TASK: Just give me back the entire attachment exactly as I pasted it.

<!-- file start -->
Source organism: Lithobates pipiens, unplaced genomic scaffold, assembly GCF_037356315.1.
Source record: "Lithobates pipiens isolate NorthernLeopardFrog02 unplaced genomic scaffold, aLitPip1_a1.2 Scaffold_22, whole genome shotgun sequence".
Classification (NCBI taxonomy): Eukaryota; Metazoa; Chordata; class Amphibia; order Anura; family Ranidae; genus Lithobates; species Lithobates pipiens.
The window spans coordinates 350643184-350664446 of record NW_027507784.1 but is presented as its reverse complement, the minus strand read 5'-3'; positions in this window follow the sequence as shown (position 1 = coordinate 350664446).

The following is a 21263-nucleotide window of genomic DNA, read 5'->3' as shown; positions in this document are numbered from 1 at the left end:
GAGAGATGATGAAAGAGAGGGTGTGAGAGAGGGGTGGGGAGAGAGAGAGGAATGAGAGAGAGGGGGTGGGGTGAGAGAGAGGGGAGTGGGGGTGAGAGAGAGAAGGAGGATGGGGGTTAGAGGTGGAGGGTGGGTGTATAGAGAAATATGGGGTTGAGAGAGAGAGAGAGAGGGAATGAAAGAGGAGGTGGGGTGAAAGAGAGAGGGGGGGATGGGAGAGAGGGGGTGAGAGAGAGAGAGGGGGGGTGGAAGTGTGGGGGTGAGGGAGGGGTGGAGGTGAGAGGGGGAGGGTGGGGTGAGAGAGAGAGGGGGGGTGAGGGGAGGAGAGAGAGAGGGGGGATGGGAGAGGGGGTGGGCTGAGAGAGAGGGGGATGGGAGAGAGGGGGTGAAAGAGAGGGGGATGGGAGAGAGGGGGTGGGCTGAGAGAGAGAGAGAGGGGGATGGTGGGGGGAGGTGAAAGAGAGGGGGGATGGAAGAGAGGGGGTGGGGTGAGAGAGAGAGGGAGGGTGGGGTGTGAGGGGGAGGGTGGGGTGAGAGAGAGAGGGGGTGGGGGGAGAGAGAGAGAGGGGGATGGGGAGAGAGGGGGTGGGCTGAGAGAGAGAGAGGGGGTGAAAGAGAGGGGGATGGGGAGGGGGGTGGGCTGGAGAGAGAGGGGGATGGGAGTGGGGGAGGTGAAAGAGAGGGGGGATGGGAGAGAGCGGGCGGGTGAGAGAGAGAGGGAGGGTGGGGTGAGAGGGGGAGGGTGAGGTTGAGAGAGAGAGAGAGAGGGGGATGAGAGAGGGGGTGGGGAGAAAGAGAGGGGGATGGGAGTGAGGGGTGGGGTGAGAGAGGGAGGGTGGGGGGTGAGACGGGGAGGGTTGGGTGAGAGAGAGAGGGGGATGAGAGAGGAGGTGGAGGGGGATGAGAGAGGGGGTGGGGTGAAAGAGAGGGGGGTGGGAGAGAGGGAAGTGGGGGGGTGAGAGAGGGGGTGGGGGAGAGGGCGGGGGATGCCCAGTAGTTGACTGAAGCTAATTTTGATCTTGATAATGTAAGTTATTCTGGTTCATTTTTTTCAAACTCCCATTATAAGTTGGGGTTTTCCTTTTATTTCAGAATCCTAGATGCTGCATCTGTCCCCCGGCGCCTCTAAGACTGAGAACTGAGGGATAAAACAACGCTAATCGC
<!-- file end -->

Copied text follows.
Source organism: Lithobates pipiens, unplaced genomic scaffold, assembly GCF_037356315.1.
Source record: "Lithobates pipiens isolate NorthernLeopardFrog02 unplaced genomic scaffold, aLitPip1_a1.2 Scaffold_22, whole genome shotgun sequence".
Classification (NCBI taxonomy): Eukaryota; Metazoa; Chordata; class Amphibia; order Anura; family Ranidae; genus Lithobates; species Lithobates pipiens.
The window spans coordinates 350643184-350664446 of record NW_027507784.1 but is presented as its reverse complement, the minus strand read 5'-3'; positions in this window follow the sequence as shown (position 1 = coordinate 350664446).

The following is a 21263-nucleotide window of genomic DNA, read 5'->3' as shown; positions in this document are numbered from 1 at the left end:
GAGAGATGATGAAAGAGAGGGTGTGAGAGAGGGGTGGGGAGAGAGAGAGGAATGAGAGAGAGGGGGTGGGGTGAGAGAGAGGGGAGTGGGGGTGAGAGAGAGAAGGAGGATGGGGGTTAGAGGTGGAGGGTGGGTGTATAGAGAAATATGGGGTTGAGAGAGAGAGAGAGAGGGAATGAAAGAGGAGGTGGGGTGAAAGAGAGAGGGGGGGATGGGAGAGAGGGGGTGAGAGAGAGAGAGGGGGGGTGGAAGTGTGGGGGTGAGGGAGGGGTGGAGGTGAGAGGGGGAGGGTGGGGTGAGAGAGAGAGGGGGGGTGAGGGGAGGAGAGAGAGAGGGGGGATGGGAGAGGGGGTGGGCTGAGAGAGAGGGGGATGGGAGAGAGGGGGTGAAAGAGAGGGGGATGGGAGAGAGGGGGTGGGCTGAGAGAGAGAGAGAGGGGGATGGTGGGGGGAGGTGAAAGAGAGGGGGGATGGAAGAGAGGGGGTGGGGTGAGAGAGAGAGGGAGGGTGGGGTGTGAGGGGGAGGGTGGGGTGAGAGAGAGAGGGGGTGGGGGGAGAGAGAGAGAGGGGGATGGGGAGAGAGGGGGTGGGCTGAGAGAGAGAGAGGGGGTGAAAGAGAGGGGGATGGGGAGGGGGGTGGGCTGGAGAGAGAGGGGGATGGGAGTGGGGGAGGTGAAAGAGAGGGGGGATGGGAGAGAGCGGGCGGGTGAGAGAGAGAGGGAGGGTGGGGTGAGAGGGGGAGGGTGAGGTTGAGAGAGAGAGAGAGAGGGGGATGAGAGAGGGGGTGGGGAGAAAGAGAGGGGGATGGGAGTGAGGGGTGGGGTGAGAGAGGGAGGGTGGGGGGTGAGACGGGGAGGGTTGGGTGAGAGAGAGAGGGGGATGAGAGAGGAGGTGGAGGGGGATGAGAGAGGGGGTGGGGTGAAAGAGAGGGGGGTGGGAGAGAGGGAAGTGGGGGGGTGAGAGAGGGGGTGGGGGAGAGGGCGGGGGATGCCCAGTAGTTGACTGAAGCTAATTTTGATCTTGATAATGTAAGTTATTCTGGTTCATTTTTTTCAAACTCCCATTATAAGTTGGGGTTTTCCTTTTATTTCAGAATCCTAGATGCTGCATCTGTCCCCCGGCGCCTCTAAGACTGAGAACTGAGGGATAAAACAACGCTAATCGC